FROM: What’s News, a WSJ Podcast: Dec. 28 edition. The past year brought highs and lows for the retail industry. The pandemic forced many stores to close their doors, some for good. Others tried to meet the challenges of the time by shifting focus to fill consumers’ needs, which saw renewed focus on online shopping and spending on homes. Matt Rubel, chairman of the executive board for MidOcean Private Equity and CEO of Empower, a special-purpose acquisition company, joins host Annmarie Fertoli to discuss the state of retail in 2020 and what to watch for in the year to come.


Here are some of the highlights and key takeaways from Rubel’s interview as it relates to retail fulfillment in 2020, the work we do here at Fosdick, and the state of the industry going forward. 


Shipping Speed & Product Sampling


2020 upped the ante for shipping and delivery speeds and customer expectations for the products they ordered. This has surely created some bottlenecking, and will continue to do until carriers are able to troubleshoot solutions for the five year jump in growth for eCommerce and consistent spikes in order volume. This became especially problematic around the holiday peak season. With volume at peak levels for much of the year as a result of online pandemic shopping, the holidays were sort of doomed as far as timely delivery goes. 


If you tried to ship a package with any of the big three carriers (FedEx, UPS, USPS) this season you know exactly what we are talking about. $50 secret santa spending limits are difficult to maintain for out-of-state family members with overnight shipping costs of $40 at the Post Office and $80 at either FedEx or UPS for mid-sized packages no further than zone 4.


In one instance, a friend of a Fosdick colleague tried to overnight a bottle of wine from CT, where we are headquartered, to an uncle in South Carolina. The price came out to nearly $200. 


And still, a CBS news report on Christmas Eve revealed that more than a million of those overpriced packages still did not make it in time for the socially distanced, Christmas morning gift exchange on Zoom!


Consumer Behavior & the Companies that Won


The winners from 2020, and in particular from the pandemic, can be split into two categories: companies in the business of need based products. These are the brands responsible for the inelastic items we rarely think of as being in short supply, and the ones that separate us from the animals.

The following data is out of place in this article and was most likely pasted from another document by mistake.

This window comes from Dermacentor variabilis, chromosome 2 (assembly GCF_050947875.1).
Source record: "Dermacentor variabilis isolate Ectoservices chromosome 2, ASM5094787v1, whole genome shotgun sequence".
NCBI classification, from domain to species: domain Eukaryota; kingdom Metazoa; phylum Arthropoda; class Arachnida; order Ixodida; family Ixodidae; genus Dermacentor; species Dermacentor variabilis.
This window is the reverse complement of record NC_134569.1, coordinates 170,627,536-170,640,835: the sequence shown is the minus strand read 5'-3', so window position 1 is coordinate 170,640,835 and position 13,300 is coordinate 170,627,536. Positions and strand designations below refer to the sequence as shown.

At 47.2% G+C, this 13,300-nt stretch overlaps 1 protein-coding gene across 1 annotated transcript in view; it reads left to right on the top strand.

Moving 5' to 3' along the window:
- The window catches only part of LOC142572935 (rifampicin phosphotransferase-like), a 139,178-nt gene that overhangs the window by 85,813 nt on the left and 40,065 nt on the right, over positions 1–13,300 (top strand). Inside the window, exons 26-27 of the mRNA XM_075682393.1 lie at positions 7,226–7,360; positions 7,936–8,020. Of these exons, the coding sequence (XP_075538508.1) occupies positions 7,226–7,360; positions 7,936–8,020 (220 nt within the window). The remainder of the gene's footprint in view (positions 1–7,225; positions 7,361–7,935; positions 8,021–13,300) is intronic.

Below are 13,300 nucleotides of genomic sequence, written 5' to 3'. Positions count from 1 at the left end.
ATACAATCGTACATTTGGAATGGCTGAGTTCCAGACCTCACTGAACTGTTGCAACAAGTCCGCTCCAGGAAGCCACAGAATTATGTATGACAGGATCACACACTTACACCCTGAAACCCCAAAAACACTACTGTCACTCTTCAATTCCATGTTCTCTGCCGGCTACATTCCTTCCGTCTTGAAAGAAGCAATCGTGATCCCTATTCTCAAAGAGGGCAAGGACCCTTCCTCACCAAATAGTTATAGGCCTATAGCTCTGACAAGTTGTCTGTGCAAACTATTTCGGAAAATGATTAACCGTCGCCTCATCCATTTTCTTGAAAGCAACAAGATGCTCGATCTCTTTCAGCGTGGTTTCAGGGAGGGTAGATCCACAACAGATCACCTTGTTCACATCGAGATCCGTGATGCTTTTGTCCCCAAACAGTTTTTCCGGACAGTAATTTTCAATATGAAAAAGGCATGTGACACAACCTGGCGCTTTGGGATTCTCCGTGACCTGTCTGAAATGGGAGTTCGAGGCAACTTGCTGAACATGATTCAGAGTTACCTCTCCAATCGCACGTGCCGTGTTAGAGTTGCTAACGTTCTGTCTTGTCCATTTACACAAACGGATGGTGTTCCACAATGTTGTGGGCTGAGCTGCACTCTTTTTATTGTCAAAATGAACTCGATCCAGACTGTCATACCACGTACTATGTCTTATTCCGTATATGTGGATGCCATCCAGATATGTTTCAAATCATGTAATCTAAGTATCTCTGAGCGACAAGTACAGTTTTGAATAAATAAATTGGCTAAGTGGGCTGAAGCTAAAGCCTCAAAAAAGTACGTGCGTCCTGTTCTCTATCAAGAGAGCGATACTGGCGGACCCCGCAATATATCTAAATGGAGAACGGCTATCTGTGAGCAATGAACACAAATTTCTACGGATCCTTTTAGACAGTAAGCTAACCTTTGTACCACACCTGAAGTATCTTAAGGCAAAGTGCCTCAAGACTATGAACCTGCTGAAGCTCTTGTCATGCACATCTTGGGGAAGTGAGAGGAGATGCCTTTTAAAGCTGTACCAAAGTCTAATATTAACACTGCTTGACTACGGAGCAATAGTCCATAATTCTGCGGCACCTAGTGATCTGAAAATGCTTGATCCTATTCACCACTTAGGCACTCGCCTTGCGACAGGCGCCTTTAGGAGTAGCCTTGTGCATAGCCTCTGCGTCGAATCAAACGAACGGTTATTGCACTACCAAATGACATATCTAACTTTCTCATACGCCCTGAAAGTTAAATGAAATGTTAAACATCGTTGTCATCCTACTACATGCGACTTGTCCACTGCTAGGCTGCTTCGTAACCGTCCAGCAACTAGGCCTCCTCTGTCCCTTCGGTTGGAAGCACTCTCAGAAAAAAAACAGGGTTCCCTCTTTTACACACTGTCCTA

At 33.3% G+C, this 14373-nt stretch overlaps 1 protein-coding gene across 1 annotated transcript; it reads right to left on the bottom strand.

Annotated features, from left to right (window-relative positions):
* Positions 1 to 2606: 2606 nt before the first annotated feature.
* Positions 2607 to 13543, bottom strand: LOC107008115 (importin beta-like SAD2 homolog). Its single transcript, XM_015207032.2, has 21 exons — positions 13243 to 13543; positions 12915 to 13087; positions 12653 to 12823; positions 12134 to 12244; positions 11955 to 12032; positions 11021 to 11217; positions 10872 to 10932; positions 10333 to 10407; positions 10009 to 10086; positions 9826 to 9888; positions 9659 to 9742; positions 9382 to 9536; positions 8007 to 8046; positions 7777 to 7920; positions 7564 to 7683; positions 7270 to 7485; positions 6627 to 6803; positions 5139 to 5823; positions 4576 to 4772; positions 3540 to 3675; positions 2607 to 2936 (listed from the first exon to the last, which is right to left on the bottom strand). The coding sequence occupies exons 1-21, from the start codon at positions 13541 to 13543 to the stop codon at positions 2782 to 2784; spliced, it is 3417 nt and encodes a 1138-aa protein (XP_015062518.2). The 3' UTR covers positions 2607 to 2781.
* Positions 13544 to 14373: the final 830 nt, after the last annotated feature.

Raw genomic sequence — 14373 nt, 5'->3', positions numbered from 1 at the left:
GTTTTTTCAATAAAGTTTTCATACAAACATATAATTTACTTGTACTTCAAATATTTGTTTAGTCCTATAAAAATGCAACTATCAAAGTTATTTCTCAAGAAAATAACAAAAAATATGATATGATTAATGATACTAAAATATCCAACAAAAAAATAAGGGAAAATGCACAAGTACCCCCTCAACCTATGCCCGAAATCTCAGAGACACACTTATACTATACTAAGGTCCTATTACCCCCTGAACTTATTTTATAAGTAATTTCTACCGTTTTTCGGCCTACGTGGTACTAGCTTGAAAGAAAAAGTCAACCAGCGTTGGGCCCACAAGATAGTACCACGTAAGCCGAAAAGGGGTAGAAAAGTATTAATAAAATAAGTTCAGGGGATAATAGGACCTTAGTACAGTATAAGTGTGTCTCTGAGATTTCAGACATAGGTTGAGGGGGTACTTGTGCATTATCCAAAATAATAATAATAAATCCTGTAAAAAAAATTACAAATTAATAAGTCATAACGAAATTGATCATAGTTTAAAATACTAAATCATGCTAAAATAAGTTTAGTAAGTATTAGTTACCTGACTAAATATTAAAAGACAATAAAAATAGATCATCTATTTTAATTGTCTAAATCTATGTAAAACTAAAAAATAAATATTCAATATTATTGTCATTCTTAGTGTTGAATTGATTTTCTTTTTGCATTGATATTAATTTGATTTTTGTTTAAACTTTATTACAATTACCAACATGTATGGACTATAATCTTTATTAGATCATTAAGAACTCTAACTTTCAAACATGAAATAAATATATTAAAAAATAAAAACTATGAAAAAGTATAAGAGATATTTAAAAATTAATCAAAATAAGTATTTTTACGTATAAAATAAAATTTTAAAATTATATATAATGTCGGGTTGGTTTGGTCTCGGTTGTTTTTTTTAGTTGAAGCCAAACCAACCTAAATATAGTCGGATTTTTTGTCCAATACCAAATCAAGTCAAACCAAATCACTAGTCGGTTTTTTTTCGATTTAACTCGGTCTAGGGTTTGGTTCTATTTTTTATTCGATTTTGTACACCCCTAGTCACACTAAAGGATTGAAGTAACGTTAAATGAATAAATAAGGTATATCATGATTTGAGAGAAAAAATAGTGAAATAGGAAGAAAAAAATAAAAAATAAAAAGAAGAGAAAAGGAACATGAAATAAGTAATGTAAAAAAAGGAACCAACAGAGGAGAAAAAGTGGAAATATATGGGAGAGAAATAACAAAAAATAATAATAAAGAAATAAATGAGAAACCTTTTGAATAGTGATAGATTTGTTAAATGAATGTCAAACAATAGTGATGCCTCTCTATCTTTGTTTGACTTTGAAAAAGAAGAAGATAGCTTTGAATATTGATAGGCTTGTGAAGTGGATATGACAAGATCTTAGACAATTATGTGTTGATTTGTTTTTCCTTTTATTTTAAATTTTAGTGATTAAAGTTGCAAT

In the bathroom, it’s the toilet paper, hand soap, shampoos and conditioners, disposable razors, and over the counter meds that folks all over the country keep in supply under sinks. In the kitchen, of course groceries are a need, but specifically we are talking about sustainable items and non-perishables – the packaged foods, canned products, bottled waters, paper towels, dried or frozen fruits, etc.


The second category of companies that won did so not because the stars aligned for their merchandise categories and a sudden massive market demand, but rather because they strategized, pivoted quickly, and adapted to insights into pandemic shopping behavior. 


For an example here, think Walmart. The big box chain quickly narrowed its focus to its eCommerce markets. Physical locations were rearranged and repurposed for warehousing and fulfillment. In addition, the company began offering various creative in-store and curbside options through which customers could procure items ordered online beyond just delivery to the home. 


Last but not least are the companies facilitating our new lives in the home. These are the brands offering home office tools and furnishings, in-home fitness equipment, and more of the stuff we need to build out our home’s infrastructure and limit our trips out into the world. 


The Companies that Lost


So what about the companies that lost their way amid the pandemic and those gone forever? Matt Rubel, chairman of the executive board for MidOcean Private Equity and CEO of Empower, would contest they were already losing, and any missteps made on the part of these brands were made long ago. The pandemic, it would seem, was merely a catalyst, creating a market that “emptied the water out of the bathtub” for companies like Pier 1, JCPenney, and the like. 


There are plenty of business leaders who have spoken out with sentiments similar to Rubel’s contention that many of these companies have long held positions which were not relevant to the current direction of the consumer. These are the brands that were stuck in the middle in trend related consumer products, unable to distinguish themselves and appeal to younger consumers. Meanwhile, former and even existing customers were quickly redirected to cheaper, more convenient and efficient options. 


What’s Changed & What Remains the Same?


In short, the ultimate truism, and that which has persisted despite COVID, and the subsequent economic downturn, is that people are still spending and will continue to do so.


This was seen primarily around mother’s day when stores reopened after a period of government ordered shutdown. Shoppers hit the stores for a necklace, flowers, or kitchenware for mom. 


And just as quickly, when the stimulus checks came in, people found used that money. With that in mind, the biggest change in the retail landscape is where people spent that money and what they invested in. This paper trail reflects a change not just in the market or consumer behavior, but human behavior. 


As mentioned above, the most pervasive investments were made in the home, on at home health and for adapting existing spaces to a remote work lifestyle.